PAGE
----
Results 1  10
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413
Slice sampling
 Annals of Statistics
, 2000
"... Abstract. Markov chain sampling methods that automatically adapt to characteristics of the distribution being sampled can be constructed by exploiting the principle that one can sample from a distribution by sampling uniformly from the region under the plot of its density function. A Markov chain th ..."
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Cited by 303 (5 self)
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Abstract. Markov chain sampling methods that automatically adapt to characteristics of the distribution being sampled can be constructed by exploiting the principle that one can sample from a distribution by sampling uniformly from the region under the plot of its density function. A Markov chain that converges to this uniform distribution can be constructed by alternating uniform sampling in the vertical direction with uniform sampling from the horizontal ‘slice ’ defined by the current vertical position, or more generally, with some update that leaves the uniform distribution over this slice invariant. Variations on such ‘slice sampling ’ methods are easily implemented for univariate distributions, and can be used to sample from a multivariate distribution by updating each variable in turn. This approach is often easier to implement than Gibbs sampling, and more efficient than simple Metropolis updates, due to the ability of slice sampling to adaptively choose the magnitude of changes made. It is therefore attractive for routine and automated use. Slice sampling methods that update all variables simultaneously are also possible. These methods can adaptively choose the magnitudes of changes made to each variable, based on the local properties of the density function. More ambitiously, such methods could potentially allow the sampling to adapt to dependencies between variables by constructing local quadratic approximations. Another approach is to improve sampling efficiency by suppressing random walks. This can be done using ‘overrelaxed ’ versions of univariate slice sampling procedures, or by using ‘reflective ’ multivariate slice sampling methods, which bounce off the edges of the slice.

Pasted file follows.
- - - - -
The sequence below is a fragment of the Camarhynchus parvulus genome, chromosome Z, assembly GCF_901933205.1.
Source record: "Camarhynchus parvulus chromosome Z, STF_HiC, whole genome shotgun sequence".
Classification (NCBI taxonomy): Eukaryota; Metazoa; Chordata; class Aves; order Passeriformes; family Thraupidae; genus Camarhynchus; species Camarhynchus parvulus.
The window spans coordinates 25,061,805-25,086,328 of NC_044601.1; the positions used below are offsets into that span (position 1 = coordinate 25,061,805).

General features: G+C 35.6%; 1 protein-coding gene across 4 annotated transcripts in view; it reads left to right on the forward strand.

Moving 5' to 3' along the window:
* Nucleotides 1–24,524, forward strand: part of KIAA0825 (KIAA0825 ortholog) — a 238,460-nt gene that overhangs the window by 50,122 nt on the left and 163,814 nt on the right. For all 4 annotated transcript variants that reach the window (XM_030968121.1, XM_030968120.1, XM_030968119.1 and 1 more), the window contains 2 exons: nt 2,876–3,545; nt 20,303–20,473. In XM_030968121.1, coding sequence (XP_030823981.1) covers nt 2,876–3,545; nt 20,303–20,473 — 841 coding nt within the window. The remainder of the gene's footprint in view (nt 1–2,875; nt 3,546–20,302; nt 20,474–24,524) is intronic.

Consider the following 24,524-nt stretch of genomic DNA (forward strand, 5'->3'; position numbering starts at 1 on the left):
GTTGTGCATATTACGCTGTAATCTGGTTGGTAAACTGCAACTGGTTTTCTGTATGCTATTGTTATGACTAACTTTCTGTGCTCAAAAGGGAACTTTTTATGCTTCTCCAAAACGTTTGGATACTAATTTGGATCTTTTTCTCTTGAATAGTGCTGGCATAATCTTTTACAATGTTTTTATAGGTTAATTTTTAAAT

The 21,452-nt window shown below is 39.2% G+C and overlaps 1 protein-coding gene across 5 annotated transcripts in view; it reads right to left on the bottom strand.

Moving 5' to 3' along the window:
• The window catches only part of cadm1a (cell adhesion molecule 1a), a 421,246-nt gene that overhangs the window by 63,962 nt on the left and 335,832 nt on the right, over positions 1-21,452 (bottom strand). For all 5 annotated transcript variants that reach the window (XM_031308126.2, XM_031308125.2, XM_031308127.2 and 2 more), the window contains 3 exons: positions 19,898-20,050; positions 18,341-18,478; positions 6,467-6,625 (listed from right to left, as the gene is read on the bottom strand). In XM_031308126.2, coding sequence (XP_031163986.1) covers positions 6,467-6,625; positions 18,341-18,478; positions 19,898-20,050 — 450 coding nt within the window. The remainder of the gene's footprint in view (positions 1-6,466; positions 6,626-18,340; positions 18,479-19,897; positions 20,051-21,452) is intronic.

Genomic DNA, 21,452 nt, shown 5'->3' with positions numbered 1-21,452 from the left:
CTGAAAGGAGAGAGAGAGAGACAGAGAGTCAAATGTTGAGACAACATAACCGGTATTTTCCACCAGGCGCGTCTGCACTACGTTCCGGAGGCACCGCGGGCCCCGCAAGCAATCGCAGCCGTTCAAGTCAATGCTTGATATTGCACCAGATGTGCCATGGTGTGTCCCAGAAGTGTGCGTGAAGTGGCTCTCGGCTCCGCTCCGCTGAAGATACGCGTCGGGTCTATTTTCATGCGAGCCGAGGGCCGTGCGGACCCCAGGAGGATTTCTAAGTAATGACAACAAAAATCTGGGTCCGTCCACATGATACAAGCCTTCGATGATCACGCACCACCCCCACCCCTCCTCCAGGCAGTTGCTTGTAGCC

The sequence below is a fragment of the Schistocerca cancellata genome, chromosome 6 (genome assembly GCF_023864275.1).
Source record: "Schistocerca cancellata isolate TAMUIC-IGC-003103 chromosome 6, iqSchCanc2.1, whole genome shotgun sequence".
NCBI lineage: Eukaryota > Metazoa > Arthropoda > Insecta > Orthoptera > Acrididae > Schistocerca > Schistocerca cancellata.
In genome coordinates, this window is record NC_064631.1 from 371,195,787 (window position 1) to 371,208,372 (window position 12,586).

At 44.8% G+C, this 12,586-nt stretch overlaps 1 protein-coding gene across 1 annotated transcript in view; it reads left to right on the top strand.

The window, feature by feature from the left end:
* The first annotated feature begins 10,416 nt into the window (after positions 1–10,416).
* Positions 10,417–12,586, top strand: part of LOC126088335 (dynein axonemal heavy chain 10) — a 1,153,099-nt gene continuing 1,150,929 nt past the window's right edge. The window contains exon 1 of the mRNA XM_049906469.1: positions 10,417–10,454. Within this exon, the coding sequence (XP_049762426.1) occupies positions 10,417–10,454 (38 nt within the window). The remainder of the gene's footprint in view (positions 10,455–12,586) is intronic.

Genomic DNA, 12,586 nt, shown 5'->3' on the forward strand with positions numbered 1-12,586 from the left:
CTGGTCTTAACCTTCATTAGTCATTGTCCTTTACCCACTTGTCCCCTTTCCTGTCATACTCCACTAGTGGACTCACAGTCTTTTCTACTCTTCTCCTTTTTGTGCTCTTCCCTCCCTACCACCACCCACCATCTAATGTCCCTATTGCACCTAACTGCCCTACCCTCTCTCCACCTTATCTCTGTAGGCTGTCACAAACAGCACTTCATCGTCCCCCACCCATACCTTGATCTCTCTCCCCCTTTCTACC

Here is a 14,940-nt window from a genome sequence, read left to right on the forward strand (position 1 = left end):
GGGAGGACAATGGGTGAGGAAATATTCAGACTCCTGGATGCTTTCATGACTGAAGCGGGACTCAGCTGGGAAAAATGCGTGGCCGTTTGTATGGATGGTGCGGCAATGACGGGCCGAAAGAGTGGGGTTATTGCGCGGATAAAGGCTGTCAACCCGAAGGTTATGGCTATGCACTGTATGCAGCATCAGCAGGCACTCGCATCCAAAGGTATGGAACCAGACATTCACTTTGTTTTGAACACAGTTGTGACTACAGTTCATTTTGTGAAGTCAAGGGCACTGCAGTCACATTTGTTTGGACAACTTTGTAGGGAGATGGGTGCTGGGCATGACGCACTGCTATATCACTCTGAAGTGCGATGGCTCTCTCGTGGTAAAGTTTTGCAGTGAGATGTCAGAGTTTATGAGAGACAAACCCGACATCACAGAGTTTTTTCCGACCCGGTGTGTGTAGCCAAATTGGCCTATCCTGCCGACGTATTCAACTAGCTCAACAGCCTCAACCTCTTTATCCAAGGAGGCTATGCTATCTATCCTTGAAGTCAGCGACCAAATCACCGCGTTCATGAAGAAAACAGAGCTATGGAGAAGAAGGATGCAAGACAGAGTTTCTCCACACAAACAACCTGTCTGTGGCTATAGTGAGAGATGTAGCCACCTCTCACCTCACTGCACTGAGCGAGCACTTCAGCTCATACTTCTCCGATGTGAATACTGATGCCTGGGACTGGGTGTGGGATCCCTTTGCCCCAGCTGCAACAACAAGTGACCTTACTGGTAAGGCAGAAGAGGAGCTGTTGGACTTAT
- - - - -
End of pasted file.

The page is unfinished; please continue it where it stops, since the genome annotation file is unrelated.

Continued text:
Random effects structure for confirmatory hypothesis testing: Keep it maximal.
 Journal of Memory and Language,
, 2013
"... Abstract Linear mixedeffects models (LMEMs) have become increasingly prominent in psycholinguistics and related areas. However, there is currently little understanding of how different random effects structures affect generalizability. Here, we argue that researchers using LMEMs for confirmatory h ..."
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Cited by 151 (5 self)
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Abstract Linear mixedeffects models (LMEMs) have become increasingly prominent in psycholinguistics and related areas. However, there is currently little understanding of how different random effects structures affect generalizability. Here, we argue that researchers using LMEMs for confirmatory hypothesis testing should minimally adhere to the standards that have been in place for many decades. Through theoretical arguments and Monte Carlo simulation, we show that LMEMs generalize best when they include the maximal random effects structure justified by the design. In contrast, LMEMs including the maximal random
Church: A language for generative models
 In UAI
, 2008
"... Formal languages for probabilistic modeling enable reuse, modularity, and descriptive clarity, and can foster generic inference techniques. We introduce Church, a universal language for describing stochastic generative processes. Church is based on the Lisp model of lambda calculus, containing a pu ..."
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Cited by 141 (27 self)
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Formal languages for probabilistic modeling enable reuse, modularity, and descriptive clarity, and can foster generic inference techniques. We introduce Church, a universal language for describing stochastic generative processes. Church is based on the Lisp model of lambda calculus, containing a pure Lisp as its deterministic subset. The semantics of Church is defined in terms of evaluation histories and conditional distributions on such histories. Church also includes a novel language construct, the stochastic memoizer, which enables simple description of many complex nonparametric models. We illustrate language features through several examples, including: a generalized Bayes net in which parameters cluster over trials, infinite PCFGs, planning by inference, and various nonparametric clustering models. Finally, we show how to implement query on any Church program, exactly and approximately, using Monte Carlo techniques. 1